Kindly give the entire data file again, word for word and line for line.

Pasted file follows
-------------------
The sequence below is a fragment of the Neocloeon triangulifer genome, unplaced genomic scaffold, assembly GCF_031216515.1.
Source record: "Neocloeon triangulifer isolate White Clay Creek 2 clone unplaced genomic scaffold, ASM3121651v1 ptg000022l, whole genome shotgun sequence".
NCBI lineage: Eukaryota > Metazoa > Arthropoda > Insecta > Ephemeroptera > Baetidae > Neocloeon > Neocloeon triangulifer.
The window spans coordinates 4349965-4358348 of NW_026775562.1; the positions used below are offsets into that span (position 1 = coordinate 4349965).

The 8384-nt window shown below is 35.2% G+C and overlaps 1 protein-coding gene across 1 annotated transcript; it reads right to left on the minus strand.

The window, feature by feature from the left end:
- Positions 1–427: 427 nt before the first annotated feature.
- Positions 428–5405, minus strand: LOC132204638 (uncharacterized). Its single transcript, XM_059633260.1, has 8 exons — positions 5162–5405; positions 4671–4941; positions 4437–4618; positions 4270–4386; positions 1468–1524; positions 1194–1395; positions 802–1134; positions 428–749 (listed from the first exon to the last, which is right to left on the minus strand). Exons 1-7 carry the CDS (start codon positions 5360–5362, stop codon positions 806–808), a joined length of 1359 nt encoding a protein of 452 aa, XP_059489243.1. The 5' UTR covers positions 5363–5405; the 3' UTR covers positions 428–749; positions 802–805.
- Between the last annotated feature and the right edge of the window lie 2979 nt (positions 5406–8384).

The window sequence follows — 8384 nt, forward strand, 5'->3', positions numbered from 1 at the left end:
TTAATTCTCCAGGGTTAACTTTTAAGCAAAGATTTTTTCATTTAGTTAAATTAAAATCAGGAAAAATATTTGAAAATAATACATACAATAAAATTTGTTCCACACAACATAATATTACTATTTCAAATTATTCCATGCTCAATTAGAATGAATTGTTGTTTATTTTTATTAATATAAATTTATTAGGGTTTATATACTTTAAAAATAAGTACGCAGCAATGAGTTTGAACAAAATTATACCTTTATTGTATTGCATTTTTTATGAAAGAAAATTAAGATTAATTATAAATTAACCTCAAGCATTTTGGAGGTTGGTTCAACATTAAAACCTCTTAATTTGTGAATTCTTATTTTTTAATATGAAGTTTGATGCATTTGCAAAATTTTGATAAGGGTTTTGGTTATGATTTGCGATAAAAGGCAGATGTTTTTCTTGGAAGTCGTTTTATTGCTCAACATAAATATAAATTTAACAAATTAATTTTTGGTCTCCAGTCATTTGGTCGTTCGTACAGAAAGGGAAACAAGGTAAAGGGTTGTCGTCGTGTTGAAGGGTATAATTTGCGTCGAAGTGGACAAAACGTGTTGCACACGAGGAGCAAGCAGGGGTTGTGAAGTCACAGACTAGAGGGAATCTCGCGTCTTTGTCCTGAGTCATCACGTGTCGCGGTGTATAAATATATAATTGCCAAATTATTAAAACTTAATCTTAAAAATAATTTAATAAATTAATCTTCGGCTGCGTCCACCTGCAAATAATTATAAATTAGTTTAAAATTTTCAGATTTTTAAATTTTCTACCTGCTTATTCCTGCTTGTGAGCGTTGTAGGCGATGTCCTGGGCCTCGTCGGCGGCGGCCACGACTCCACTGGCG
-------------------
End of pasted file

The sequence below is a fragment of the Neocloeon triangulifer genome, unplaced genomic scaffold, assembly GCF_031216515.1.
Source record: "Neocloeon triangulifer isolate White Clay Creek 2 clone unplaced genomic scaffold, ASM3121651v1 ptg000022l, whole genome shotgun sequence".
NCBI lineage: Eukaryota > Metazoa > Arthropoda > Insecta > Ephemeroptera > Baetidae > Neocloeon > Neocloeon triangulifer.
The window spans coordinates 4349965-4358348 of NW_026775562.1; the positions used below are offsets into that span (position 1 = coordinate 4349965).

The 8384-nt window shown below is 35.2% G+C and overlaps 1 protein-coding gene across 1 annotated transcript; it reads right to left on the minus strand.

The window, feature by feature from the left end:
- Positions 1–427: 427 nt before the first annotated feature.
- Positions 428–5405, minus strand: LOC132204638 (uncharacterized). Its single transcript, XM_059633260.1, has 8 exons — positions 5162–5405; positions 4671–4941; positions 4437–4618; positions 4270–4386; positions 1468–1524; positions 1194–1395; positions 802–1134; positions 428–749 (listed from the first exon to the last, which is right to left on the minus strand). Exons 1-7 carry the CDS (start codon positions 5360–5362, stop codon positions 806–808), a joined length of 1359 nt encoding a protein of 452 aa, XP_059489243.1. The 5' UTR covers positions 5363–5405; the 3' UTR covers positions 428–749; positions 802–805.
- Between the last annotated feature and the right edge of the window lie 2979 nt (positions 5406–8384).

The window sequence follows — 8384 nt, forward strand, 5'->3', positions numbered from 1 at the left end:
TTAATTCTCCAGGGTTAACTTTTAAGCAAAGATTTTTTCATTTAGTTAAATTAAAATCAGGAAAAATATTTGAAAATAATACATACAATAAAATTTGTTCCACACAACATAATATTACTATTTCAAATTATTCCATGCTCAATTAGAATGAATTGTTGTTTATTTTTATTAATATAAATTTATTAGGGTTTATATACTTTAAAAATAAGTACGCAGCAATGAGTTTGAACAAAATTATACCTTTATTGTATTGCATTTTTTATGAAAGAAAATTAAGATTAATTATAAATTAACCTCAAGCATTTTGGAGGTTGGTTCAACATTAAAACCTCTTAATTTGTGAATTCTTATTTTTTAATATGAAGTTTGATGCATTTGCAAAATTTTGATAAGGGTTTTGGTTATGATTTGCGATAAAAGGCAGATGTTTTTCTTGGAAGTCGTTTTATTGCTCAACATAAATATAAATTTAACAAATTAATTTTTGGTCTCCAGTCATTTGGTCGTTCGTACAGAAAGGGAAACAAGGTAAAGGGTTGTCGTCGTGTTGAAGGGTATAATTTGCGTCGAAGTGGACAAAACGTGTTGCACACGAGGAGCAAGCAGGGGTTGTGAAGTCACAGACTAGAGGGAATCTCGCGTCTTTGTCCTGAGTCATCACGTGTCGCGGTGTATAAATATATAATTGCCAAATTATTAAAACTTAATCTTAAAAATAATTTAATAAATTAATCTTCGGCTGCGTCCACCTGCAAATAATTATAAATTAGTTTAAAATTTTCAGATTTTTAAATTTTCTACCTGCTTATTCCTGCTTGTGAGCGTTGTAGGCGATGTCCTGGGCCTCGTCGGCGGCGGCCACGACTCCACTGGCG